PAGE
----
4 Lecture Notes of Control Systems I  ME 41/Analysis and Synthesis of Linear Control System  ME86. Cauchy s Principle of Argument.1 Mapping from splane to Fplane through a function of F( For a point. Taking a complex number in the splane and substituting it into a function of F(, the result is also a complex number, which is represented in a new complexplane (called Fplane. This process is called mapping, specifically mapping a point from s plane to Fplane through F(. For a contour. Consider the collection of points in the splane (called a contour, shown in the following figure as contour A. Using the above point mapping process through F(, we can also get a contour in the Fplane, shown in the following figure contour B. Case 1: F( has one zero, i.e., F( s a Case : F( has one pole, i.e., F( 1 s a Case : F( has a number of poles and zeros, i.e, ( s z1( s z L F( ( s p ( s p L 1 Department of Mechanical Engineering, University Of Saskatchewan, 57 Campus Drive, Saskatoon, SK S7N 5A9, Canada 4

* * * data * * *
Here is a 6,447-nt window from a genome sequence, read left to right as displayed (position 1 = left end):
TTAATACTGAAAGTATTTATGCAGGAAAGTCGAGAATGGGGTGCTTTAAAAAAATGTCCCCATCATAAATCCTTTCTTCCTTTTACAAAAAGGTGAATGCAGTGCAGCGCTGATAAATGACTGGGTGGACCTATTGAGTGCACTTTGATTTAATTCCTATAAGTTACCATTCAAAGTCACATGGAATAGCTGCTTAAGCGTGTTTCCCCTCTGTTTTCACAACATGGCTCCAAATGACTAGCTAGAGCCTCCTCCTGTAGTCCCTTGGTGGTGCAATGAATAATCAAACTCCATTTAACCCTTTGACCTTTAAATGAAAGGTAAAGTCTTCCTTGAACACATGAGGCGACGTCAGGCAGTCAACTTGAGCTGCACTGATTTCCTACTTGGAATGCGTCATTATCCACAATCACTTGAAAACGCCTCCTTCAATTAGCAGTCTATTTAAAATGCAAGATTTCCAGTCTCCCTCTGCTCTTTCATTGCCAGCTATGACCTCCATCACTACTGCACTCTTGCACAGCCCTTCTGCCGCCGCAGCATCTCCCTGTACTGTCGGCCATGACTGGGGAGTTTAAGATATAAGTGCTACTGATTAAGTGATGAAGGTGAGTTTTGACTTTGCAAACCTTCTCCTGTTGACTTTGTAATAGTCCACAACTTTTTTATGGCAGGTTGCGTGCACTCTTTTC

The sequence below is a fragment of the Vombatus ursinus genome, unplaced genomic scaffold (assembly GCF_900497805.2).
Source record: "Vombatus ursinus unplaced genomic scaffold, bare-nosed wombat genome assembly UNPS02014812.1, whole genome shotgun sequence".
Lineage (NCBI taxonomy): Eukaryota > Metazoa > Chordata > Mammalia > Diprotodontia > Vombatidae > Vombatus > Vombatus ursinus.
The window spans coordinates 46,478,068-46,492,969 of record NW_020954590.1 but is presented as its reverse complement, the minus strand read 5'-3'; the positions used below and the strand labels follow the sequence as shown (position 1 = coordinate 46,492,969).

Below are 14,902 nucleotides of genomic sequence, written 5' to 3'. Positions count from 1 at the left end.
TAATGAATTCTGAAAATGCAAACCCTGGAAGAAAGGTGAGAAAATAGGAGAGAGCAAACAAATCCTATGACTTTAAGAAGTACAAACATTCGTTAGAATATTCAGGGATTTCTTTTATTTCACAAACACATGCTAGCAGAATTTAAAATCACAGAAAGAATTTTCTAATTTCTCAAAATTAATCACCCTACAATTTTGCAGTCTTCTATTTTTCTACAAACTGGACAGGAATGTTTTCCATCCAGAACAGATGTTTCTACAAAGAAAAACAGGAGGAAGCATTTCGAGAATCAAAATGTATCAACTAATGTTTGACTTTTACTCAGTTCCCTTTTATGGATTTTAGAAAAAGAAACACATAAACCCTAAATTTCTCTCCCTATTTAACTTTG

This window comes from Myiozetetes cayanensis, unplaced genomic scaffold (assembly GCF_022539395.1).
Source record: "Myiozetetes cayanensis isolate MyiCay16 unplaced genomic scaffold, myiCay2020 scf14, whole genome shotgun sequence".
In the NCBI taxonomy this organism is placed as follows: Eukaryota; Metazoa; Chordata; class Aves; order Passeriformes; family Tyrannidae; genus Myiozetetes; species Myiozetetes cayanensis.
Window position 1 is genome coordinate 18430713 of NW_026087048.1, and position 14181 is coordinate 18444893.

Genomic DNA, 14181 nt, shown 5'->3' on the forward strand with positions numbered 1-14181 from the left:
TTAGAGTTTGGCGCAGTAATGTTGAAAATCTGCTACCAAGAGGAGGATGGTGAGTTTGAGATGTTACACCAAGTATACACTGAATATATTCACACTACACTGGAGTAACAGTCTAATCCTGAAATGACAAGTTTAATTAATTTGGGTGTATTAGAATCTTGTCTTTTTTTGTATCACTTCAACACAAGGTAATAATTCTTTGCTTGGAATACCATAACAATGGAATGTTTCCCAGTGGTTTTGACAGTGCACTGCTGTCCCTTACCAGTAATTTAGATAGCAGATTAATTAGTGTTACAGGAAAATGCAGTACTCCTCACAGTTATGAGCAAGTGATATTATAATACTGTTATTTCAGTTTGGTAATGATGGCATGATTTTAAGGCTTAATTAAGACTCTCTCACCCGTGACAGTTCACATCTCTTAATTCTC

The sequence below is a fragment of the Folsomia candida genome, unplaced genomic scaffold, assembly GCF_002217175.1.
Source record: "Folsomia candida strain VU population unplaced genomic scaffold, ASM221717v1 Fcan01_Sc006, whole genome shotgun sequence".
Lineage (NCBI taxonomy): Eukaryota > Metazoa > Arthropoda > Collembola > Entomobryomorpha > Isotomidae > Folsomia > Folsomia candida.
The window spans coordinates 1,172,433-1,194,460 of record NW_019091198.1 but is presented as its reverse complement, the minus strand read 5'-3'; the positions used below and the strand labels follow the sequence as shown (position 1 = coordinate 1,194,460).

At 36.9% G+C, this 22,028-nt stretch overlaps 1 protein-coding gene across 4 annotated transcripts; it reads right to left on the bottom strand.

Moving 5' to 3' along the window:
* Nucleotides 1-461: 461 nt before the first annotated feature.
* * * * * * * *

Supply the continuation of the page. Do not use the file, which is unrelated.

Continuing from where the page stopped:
5 Lecture Notes of Control Systems I  ME 41/Analysis and Synthesis of Linear Control System  ME86. Cauchy s Principle of Argument The Cauchy s Principle of Argument states that, if taking a clockwise contour in the s plane and mapping it to the Fplane through F(, The number of clockwise rotations about the origin of the contour in the Fplane, N The number of zeros of F( inside the contour in the splane, Z  The number of poles of F( inside the contour in the splane, P or simply N Z P Example 1 Determine the number of clockwise rotations about the origin of the mapping through ( s 1( s ( s + 5 F (. If the contour in the splane includes the entire right half ( s ( s + 4 plane, as shown in following figure. Department of Mechanical Engineering, University Of Saskatchewan, 57 Campus Drive, Saskatoon, SK S7N 5A9, Canada 5